After reading through the previous comments, I feel so silly for actually enjoying using Ener-g egg replacer! I find it incredibly easy when I want to whip something up last minute. I will admit it took many trials and errors to get the consistency just right for my taste and recipes (I don’t follow the directions on the box — I “measure” the replacer generously and let it thicken up a bit longer). But now that I know how it works best for me, it’s great in a pinch, as others have noted.

    That being said, I do prefer a couple other egg substitute options:
    I like to use applesauce or pumpkin (which I think are both especially good in brownies! — and Janel’s suggestion to buy the individual serving cups to keep in the pantry is great). I most often use a combo of arrowroot or baking soda with apple cider vinegar. Sometimes instead of the vinegar I will use lemon juice.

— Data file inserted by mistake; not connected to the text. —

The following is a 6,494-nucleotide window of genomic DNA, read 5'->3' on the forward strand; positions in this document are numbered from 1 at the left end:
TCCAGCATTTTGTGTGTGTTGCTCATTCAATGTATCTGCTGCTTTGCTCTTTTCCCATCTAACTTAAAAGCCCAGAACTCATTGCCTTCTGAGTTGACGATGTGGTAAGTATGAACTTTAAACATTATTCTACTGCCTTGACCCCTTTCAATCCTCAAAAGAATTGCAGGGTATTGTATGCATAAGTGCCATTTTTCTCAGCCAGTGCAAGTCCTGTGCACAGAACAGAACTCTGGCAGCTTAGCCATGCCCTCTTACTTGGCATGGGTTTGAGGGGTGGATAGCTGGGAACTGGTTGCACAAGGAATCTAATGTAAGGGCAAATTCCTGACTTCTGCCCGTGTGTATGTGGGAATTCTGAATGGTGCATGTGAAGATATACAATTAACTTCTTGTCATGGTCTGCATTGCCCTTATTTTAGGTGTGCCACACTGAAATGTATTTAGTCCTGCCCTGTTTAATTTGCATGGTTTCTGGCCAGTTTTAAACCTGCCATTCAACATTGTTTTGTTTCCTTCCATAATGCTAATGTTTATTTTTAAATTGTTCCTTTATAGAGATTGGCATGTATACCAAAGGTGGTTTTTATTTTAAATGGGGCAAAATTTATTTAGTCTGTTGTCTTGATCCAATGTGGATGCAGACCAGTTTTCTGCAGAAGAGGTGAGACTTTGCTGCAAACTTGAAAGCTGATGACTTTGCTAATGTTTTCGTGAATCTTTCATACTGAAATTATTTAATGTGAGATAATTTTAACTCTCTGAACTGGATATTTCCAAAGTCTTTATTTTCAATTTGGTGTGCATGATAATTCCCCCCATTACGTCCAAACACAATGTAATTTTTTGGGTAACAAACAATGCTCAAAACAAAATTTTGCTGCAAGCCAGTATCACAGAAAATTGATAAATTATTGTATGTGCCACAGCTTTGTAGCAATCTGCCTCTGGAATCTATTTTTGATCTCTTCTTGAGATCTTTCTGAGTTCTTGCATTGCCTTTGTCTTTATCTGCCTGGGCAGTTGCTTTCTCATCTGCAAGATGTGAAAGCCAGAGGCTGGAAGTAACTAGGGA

Jennifer Katzinger’s Flying Apron’s Gluten-Free & Vegan Baking Book (http://www.amazon.com/Flying-Aprons-Gluten-Free-Vegan-Baking/dp/1570616299)
    is a great resource for excellent baked goods with no eggs or commercial egg replacer powders. The Maple Pecan Muffins will be on my table in the morning… yumm-o!

  30. Snippets of Thyme

    Well, I feel a little silly leaving this recipe on rhubarb here. The recipe is “Poached Rhubarb with Elderflower Sabayon”. Sabayon is all about the egg yolks and I am reading that is a problem for many people. I found this dessert to be one of the best, subtle, sweet, tangy desserts that I have ever had so I’ll leave it here anyway since I’m having fun doing the “White on Rice” offerings.
    Here is the “Poached Rhubarb with Elderflower Sabayon”…